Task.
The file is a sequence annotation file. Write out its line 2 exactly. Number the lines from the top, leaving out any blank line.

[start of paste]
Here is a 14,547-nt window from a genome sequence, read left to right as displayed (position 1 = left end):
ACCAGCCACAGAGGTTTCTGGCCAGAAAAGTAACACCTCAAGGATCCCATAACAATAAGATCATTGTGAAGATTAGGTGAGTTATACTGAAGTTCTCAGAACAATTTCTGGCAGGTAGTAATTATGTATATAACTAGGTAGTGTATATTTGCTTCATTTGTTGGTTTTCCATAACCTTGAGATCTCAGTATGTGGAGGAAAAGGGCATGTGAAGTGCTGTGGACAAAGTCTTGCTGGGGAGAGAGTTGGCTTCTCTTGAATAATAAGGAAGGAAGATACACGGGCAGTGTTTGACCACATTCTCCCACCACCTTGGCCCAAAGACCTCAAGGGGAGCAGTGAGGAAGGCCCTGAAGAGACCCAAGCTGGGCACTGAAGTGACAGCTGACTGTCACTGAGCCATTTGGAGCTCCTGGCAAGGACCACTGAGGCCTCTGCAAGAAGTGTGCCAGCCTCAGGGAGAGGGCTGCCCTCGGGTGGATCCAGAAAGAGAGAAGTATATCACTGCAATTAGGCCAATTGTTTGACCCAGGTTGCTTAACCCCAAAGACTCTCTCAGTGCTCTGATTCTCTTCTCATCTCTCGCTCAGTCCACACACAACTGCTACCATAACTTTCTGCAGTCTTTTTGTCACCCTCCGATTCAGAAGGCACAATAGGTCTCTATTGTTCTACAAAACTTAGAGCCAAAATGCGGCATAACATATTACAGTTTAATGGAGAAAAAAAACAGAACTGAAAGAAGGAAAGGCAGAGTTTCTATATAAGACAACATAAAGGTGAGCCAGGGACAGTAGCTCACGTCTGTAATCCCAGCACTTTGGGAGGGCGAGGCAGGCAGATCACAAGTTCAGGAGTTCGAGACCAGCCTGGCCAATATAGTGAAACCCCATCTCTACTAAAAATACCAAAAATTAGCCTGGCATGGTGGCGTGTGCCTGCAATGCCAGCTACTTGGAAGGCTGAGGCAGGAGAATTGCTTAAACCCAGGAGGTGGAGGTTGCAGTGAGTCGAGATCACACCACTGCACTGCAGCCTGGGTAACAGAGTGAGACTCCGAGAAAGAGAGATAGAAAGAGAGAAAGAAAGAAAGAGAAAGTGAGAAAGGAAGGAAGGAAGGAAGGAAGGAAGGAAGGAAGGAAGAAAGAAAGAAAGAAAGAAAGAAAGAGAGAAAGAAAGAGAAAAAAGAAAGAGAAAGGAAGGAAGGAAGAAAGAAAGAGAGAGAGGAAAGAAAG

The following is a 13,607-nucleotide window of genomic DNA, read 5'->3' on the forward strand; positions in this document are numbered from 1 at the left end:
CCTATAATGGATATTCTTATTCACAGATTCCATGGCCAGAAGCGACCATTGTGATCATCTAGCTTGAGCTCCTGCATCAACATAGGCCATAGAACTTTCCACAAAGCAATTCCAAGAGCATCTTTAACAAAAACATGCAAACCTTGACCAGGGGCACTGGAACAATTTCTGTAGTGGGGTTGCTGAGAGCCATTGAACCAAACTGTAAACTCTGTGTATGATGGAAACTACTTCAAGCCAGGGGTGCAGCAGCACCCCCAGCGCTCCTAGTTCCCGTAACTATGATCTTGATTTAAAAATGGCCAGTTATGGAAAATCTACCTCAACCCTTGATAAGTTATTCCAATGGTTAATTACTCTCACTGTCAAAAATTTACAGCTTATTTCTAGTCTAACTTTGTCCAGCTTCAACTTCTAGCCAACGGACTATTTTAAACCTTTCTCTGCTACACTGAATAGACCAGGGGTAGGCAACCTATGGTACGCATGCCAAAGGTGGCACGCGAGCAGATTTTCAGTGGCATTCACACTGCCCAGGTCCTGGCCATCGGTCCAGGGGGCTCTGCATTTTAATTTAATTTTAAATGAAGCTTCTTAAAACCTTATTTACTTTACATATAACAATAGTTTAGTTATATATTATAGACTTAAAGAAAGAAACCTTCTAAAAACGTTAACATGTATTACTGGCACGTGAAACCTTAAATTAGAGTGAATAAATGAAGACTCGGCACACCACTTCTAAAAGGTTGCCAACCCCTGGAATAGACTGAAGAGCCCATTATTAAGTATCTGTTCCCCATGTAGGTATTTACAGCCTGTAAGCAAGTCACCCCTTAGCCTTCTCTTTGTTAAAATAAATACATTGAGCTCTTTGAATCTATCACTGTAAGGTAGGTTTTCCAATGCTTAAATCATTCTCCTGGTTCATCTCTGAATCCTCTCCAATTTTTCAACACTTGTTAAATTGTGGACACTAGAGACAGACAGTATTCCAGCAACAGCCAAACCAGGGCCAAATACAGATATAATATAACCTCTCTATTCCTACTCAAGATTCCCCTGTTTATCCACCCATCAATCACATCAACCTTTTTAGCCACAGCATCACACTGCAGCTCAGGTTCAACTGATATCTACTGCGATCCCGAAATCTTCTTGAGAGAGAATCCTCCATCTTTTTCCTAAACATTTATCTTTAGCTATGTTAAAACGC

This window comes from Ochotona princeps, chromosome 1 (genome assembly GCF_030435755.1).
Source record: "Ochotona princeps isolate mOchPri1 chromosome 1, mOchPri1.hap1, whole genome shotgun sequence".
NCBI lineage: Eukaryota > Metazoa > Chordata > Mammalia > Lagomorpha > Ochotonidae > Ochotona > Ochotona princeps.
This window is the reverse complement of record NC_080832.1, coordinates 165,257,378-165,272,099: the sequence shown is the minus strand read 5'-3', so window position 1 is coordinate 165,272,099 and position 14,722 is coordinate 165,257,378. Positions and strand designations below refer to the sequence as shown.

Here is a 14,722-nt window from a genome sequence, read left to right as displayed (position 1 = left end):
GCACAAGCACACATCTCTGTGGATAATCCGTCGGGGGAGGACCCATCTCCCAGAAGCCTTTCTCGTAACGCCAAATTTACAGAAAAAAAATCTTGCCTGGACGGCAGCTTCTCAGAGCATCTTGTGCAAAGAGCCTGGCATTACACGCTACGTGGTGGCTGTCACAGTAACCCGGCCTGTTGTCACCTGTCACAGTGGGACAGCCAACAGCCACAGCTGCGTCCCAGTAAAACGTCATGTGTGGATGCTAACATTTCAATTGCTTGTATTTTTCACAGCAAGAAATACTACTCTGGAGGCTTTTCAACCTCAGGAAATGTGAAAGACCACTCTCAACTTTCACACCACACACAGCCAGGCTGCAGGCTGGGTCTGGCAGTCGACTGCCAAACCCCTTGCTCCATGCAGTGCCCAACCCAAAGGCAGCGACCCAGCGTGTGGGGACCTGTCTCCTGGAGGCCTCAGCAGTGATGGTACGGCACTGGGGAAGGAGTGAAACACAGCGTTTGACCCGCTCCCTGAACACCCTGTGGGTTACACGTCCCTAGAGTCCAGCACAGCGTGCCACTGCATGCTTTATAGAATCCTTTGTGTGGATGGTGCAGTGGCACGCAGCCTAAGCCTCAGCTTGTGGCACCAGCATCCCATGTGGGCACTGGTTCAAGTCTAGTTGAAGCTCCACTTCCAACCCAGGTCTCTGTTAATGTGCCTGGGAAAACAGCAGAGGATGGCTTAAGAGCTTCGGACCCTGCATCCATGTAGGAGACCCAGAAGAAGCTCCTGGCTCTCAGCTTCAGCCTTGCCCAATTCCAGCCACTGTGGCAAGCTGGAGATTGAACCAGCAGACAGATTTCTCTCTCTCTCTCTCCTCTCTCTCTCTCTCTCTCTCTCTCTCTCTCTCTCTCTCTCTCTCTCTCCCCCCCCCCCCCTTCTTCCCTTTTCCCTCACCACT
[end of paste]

ACCAGCCACAGAGGTTTCTGGCCAGAAAAGTAACACCTCAAGGATCCCATAACAATAAGATCATTGTGAAGATTAGGTGAGTTATACTGAAGTTCTCAGAACAATTTCTGGCAGGTAGTAATTATGTATATAACTAGGTAGTGTATATTTGCTTCATTTGTTGGTTTTCCATAACCTTGAGATCTCAGTATGTGGAGGAAAAGGGCATGTGAAGTGCTGTGGACAAAGTCTTGCTGGGGAGAGAGTTGGCTTCTCTTGAATAATAAGGAAGGAAGATACACGGGCAGTGTTTGACCACATTCTCCCACCACCTTGGCCCAAAGACCTCAAGGGGAGCAGTGAGGAAGGCCCTGAAGAGACCCAAGCTGGGCACTGAAGTGACAGCTGACTGTCACTGAGCCATTTGGAGCTCCTGGCAAGGACCACTGAGGCCTCTGCAAGAAGTGTGCCAGCCTCAGGGAGAGGGCTGCCCTCGGGTGGATCCAGAAAGAGAGAAGTATATCACTGCAATTAGGCCAATTGTTTGACCCAGGTTGCTTAACCCCAAAGACTCTCTCAGTGCTCTGATTCTCTTCTCATCTCTCGCTCAGTCCACACACAACTGCTACCATAACTTTCTGCAGTCTTTTTGTCACCCTCCGATTCAGAAGGCACAATAGGTCTCTATTGTTCTACAAAACTTAGAGCCAAAATGCGGCATAACATATTACAGTTTAATGGAGAAAAAAAACAGAACTGAAAGAAGGAAAGGCAGAGTTTCTATATAAGACAACATAAAGGTGAGCCAGGGACAGTAGCTCACGTCTGTAATCCCAGCACTTTGGGAGGGCGAGGCAGGCAGATCACAAGTTCAGGAGTTCGAGACCAGCCTGGCCAATATAGTGAAACCCCATCTCTACTAAAAATACCAAAAATTAGCCTGGCATGGTGGCGTGTGCCTGCAATGCCAGCTACTTGGAAGGCTGAGGCAGGAGAATTGCTTAAACCCAGGAGGTGGAGGTTGCAGTGAGTCGAGATCACACCACTGCACTGCAGCCTGGGTAACAGAGTGAGACTCCGAGAAAGAGAGATAGAAAGAGAGAAAGAAAGAAAGAGAAAGTGAGAAAGGAAGGAAGGAAGGAAGGAAGGAAGGAAGGAAGGAAGAAAGAAAGAAAGAAAGAAAGAAAGAGAGAAAGAAAGAGAAAAAAGAAAGAGAAAGGAAGGAAGGAAGAAAGAAAGAGAGAGAGGAAAGAAAG